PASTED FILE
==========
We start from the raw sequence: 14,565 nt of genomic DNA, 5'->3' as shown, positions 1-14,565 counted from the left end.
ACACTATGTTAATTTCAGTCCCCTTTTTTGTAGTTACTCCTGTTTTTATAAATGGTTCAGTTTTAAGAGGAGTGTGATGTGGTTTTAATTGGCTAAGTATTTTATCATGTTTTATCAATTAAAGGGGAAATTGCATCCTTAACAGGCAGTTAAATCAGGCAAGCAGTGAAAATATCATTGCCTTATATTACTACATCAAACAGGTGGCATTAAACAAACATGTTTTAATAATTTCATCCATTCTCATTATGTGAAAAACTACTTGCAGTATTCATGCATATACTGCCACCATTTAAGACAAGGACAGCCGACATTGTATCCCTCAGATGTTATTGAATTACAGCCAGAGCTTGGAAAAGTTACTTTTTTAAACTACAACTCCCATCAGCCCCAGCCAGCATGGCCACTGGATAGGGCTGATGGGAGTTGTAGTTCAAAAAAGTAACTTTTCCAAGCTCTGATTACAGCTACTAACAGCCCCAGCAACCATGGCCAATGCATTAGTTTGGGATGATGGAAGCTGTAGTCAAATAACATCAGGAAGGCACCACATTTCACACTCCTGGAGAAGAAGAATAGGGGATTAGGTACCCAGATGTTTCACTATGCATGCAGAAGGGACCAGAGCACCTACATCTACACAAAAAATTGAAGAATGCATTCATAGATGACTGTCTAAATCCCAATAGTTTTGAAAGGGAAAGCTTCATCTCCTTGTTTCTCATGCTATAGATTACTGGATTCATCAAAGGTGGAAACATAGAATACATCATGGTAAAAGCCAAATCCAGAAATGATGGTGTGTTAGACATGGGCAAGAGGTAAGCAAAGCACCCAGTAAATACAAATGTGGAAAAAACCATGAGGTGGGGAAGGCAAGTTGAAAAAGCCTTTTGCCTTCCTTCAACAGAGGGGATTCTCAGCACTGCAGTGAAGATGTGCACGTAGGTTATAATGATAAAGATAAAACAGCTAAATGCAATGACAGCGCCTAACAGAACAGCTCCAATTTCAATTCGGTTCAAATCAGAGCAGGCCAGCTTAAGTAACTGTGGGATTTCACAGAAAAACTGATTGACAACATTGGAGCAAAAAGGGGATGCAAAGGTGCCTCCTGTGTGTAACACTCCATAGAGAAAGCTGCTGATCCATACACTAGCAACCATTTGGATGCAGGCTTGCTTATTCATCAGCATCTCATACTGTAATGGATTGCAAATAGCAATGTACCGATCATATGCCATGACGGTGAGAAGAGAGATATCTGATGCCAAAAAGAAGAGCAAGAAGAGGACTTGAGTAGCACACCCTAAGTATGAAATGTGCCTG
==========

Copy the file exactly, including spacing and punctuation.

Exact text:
We start from the raw sequence: 14,565 nt of genomic DNA, 5'->3' as shown, positions 1-14,565 counted from the left end.
ACACTATGTTAATTTCAGTCCCCTTTTTTGTAGTTACTCCTGTTTTTATAAATGGTTCAGTTTTAAGAGGAGTGTGATGTGGTTTTAATTGGCTAAGTATTTTATCATGTTTTATCAATTAAAGGGGAAATTGCATCCTTAACAGGCAGTTAAATCAGGCAAGCAGTGAAAATATCATTGCCTTATATTACTACATCAAACAGGTGGCATTAAACAAACATGTTTTAATAATTTCATCCATTCTCATTATGTGAAAAACTACTTGCAGTATTCATGCATATACTGCCACCATTTAAGACAAGGACAGCCGACATTGTATCCCTCAGATGTTATTGAATTACAGCCAGAGCTTGGAAAAGTTACTTTTTTAAACTACAACTCCCATCAGCCCCAGCCAGCATGGCCACTGGATAGGGCTGATGGGAGTTGTAGTTCAAAAAAGTAACTTTTCCAAGCTCTGATTACAGCTACTAACAGCCCCAGCAACCATGGCCAATGCATTAGTTTGGGATGATGGAAGCTGTAGTCAAATAACATCAGGAAGGCACCACATTTCACACTCCTGGAGAAGAAGAATAGGGGATTAGGTACCCAGATGTTTCACTATGCATGCAGAAGGGACCAGAGCACCTACATCTACACAAAAAATTGAAGAATGCATTCATAGATGACTGTCTAAATCCCAATAGTTTTGAAAGGGAAAGCTTCATCTCCTTGTTTCTCATGCTATAGATTACTGGATTCATCAAAGGTGGAAACATAGAATACATCATGGTAAAAGCCAAATCCAGAAATGATGGTGTGTTAGACATGGGCAAGAGGTAAGCAAAGCACCCAGTAAATACAAATGTGGAAAAAACCATGAGGTGGGGAAGGCAAGTTGAAAAAGCCTTTTGCCTTCCTTCAACAGAGGGGATTCTCAGCACTGCAGTGAAGATGTGCACGTAGGTTATAATGATAAAGATAAAACAGCTAAATGCAATGACAGCGCCTAACAGAACAGCTCCAATTTCAATTCGGTTCAAATCAGAGCAGGCCAGCTTAAGTAACTGTGGGATTTCACAGAAAAACTGATTGACAACATTGGAGCAAAAAGGGGATGCAAAGGTGCCTCCTGTGTGTAACACTCCATAGAGAAAGCTGCTGATCCATACACTAGCAACCATTTGGATGCAGGCTTGCTTATTCATCAGCATCTCATACTGTAATGGATTGCAAATAGCAATGTACCGATCATATGCCATGACGGTGAGAAGAGAGATATCTGATGCCAAAAAGAAGAGCAAGAAGAGGACTTGAGTAGCACACCCTAAGTATGAAATGTGCCTG